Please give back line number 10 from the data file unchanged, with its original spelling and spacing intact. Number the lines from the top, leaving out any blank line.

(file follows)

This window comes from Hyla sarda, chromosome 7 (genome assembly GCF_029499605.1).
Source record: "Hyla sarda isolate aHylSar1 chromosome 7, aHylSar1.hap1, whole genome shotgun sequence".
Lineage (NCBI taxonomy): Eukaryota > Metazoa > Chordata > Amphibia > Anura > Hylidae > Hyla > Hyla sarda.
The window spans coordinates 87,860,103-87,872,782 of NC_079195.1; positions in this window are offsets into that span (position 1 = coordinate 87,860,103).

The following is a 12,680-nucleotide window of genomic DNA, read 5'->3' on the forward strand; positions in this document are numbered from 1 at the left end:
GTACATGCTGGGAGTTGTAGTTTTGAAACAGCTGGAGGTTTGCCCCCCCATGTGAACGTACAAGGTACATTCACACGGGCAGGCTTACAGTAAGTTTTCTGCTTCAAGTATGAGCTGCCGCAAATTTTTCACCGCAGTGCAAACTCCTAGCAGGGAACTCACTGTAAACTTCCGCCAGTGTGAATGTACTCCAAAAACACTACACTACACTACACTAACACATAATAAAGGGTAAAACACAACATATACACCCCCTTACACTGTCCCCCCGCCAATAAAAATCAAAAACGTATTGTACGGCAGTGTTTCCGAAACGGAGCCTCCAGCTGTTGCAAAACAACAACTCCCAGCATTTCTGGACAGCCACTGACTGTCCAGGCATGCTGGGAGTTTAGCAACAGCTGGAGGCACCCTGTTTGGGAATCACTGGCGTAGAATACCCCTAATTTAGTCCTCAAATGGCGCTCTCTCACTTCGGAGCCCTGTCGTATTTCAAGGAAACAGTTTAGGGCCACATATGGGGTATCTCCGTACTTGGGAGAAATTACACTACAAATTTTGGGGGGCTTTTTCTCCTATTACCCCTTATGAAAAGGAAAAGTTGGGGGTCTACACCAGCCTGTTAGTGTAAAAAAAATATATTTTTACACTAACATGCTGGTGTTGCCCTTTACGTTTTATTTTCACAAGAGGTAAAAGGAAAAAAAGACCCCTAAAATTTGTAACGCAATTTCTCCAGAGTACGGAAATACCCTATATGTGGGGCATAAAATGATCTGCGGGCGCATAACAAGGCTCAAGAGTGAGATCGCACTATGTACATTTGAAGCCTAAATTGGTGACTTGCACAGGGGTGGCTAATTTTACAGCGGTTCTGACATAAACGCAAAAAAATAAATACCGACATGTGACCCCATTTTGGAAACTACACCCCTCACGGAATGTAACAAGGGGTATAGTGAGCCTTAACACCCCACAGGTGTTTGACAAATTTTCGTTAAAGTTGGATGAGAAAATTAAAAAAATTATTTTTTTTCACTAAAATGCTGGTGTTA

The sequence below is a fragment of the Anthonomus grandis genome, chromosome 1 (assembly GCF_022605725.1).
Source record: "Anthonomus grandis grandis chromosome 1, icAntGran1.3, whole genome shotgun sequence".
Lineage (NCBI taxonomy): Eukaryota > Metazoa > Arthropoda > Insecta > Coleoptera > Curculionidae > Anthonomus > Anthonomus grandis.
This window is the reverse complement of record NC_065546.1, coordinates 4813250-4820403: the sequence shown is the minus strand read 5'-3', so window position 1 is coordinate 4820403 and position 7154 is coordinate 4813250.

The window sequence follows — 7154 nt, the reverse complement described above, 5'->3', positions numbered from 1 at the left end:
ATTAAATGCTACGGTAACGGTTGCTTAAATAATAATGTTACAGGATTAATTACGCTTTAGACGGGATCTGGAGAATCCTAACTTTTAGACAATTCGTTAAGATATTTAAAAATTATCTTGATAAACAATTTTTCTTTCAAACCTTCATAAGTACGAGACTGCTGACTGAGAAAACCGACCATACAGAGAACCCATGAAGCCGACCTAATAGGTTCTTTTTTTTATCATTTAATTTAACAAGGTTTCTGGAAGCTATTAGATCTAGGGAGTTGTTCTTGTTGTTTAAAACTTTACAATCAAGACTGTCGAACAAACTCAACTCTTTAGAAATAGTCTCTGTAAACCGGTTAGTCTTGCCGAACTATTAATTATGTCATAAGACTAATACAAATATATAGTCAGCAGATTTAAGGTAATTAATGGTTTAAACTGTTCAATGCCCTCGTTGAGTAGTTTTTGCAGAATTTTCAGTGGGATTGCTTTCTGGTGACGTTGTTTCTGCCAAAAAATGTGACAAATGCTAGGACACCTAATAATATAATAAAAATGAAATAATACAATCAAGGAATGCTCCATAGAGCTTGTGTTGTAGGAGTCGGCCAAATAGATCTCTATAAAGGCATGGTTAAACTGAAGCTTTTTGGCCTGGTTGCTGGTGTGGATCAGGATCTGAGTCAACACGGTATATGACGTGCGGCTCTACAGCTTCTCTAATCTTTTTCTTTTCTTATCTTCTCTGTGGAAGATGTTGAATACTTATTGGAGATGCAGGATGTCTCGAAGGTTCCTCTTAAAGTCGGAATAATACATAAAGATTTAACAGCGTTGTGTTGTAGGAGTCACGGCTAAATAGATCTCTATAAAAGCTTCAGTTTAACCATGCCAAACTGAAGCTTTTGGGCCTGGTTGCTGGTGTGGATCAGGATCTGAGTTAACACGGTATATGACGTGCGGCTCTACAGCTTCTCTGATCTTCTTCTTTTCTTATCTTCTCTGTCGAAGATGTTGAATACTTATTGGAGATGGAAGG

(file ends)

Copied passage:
This window is the reverse complement of record NC_065546.1, coordinates 4813250-4820403: the sequence shown is the minus strand read 5'-3', so window position 1 is coordinate 4820403 and position 7154 is coordinate 4813250.